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Structured disclosure – commercial sensitivity versus commercial sense

Last week Money Marketing attempted to get a little closer to understanding the cause of the latest structured products debacle rather than finger-pointing and focusing on the symptoms of the problem.

Unsurprisingly this ruffled some feathers in the dizzy world of structured investments but it also encouraged some providers to improve the disclosure offered in their current product plans.

In the days that followed our column, Blue Sky chief executive Chris Taylor supplied Money Marketing with detailed examples of communication which had been sent to advisers with clients who had capital at risk from breaches to the provider’s PIP I and II plans. Market closed at 4.30pm and by 11.30pm on September 16 the company had sent out comprehensive confirmation of relevant details, which provided a half-year banking review on the 5 major UK banks, including the breached HBOS stock, a spreadsheet showing underlying price information barriers and details of closing prices.

Taylor says it has been made aware that other providers have been more lacking in both promptness and calibre of inputs provided and needed, either proactively or in response to specific requests.

Blue Sky is unveiling two new plans this week and has responded to the current environment by disclosing the counterparty backing ‘upfront and transparently’. Taylor says it will, with the agreement of counterparties, endeavour to provide counterparty information at the point of marketing at launch and not just in the post-offer period.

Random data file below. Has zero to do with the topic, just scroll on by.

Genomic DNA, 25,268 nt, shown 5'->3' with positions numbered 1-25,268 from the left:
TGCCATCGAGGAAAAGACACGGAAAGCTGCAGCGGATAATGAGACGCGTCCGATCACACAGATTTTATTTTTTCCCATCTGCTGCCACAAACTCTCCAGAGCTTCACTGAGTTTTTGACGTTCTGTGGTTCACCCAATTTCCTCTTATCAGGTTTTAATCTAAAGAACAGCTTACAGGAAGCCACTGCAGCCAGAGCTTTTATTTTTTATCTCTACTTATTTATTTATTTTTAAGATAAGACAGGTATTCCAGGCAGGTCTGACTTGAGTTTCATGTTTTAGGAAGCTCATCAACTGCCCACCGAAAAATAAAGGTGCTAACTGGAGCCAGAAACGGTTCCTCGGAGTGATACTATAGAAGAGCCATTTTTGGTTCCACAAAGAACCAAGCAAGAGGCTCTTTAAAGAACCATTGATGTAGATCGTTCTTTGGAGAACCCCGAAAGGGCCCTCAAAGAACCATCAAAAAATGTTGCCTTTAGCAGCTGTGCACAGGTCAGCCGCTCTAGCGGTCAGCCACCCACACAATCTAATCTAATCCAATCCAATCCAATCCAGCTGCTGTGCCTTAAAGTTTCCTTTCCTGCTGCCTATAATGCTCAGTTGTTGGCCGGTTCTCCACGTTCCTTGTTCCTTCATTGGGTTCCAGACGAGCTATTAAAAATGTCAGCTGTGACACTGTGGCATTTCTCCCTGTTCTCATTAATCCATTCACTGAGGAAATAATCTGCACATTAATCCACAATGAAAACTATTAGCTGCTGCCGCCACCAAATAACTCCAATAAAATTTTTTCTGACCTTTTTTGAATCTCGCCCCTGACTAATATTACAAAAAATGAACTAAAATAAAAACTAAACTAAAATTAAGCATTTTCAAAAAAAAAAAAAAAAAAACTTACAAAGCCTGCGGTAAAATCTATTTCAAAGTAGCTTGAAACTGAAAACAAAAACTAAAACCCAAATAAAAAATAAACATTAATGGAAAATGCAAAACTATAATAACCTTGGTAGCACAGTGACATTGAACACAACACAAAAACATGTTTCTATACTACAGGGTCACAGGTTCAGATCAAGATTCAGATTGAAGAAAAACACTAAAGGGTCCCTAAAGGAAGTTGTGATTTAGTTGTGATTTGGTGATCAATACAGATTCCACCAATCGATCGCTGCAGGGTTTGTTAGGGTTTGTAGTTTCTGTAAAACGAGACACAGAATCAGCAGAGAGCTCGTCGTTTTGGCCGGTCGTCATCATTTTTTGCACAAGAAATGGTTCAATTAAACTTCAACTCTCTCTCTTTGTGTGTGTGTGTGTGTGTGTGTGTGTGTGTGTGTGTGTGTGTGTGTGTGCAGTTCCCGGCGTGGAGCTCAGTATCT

Blue Sky has clearly recognised the value of offering up counterparty names on plan issuance, something which not all providers have been quite so forthcoming with.

According to Arc product development manager Chris Powell the firm is prevented from publicly disclosing the counterparty by the issuing financial institutions and says doing so can ‘back the provider into a corner.’ He says: “It would be a great help to us if we could disclose the counterparty, particularly in the current environment. But if the counterparty is mentioned it becomes a public offer for sale which has various other implications. IFAs and individuals should be asking the question and generally they will be told who it is but putting it on paper puts us in a very difficult situation.”

Morgan Stanley is understood to have recently put in place an arrangement where providers can, on a product by product basis and with permission, use its name. Arc has not pursued this as yet.

Chelsea Financial Services head of investment products
Matthew Woodbridge says the disclosure debate comes down to commercial sensitivity but warns providers are likely to be forced to reveal their counterparties or risk losing IFA custom.

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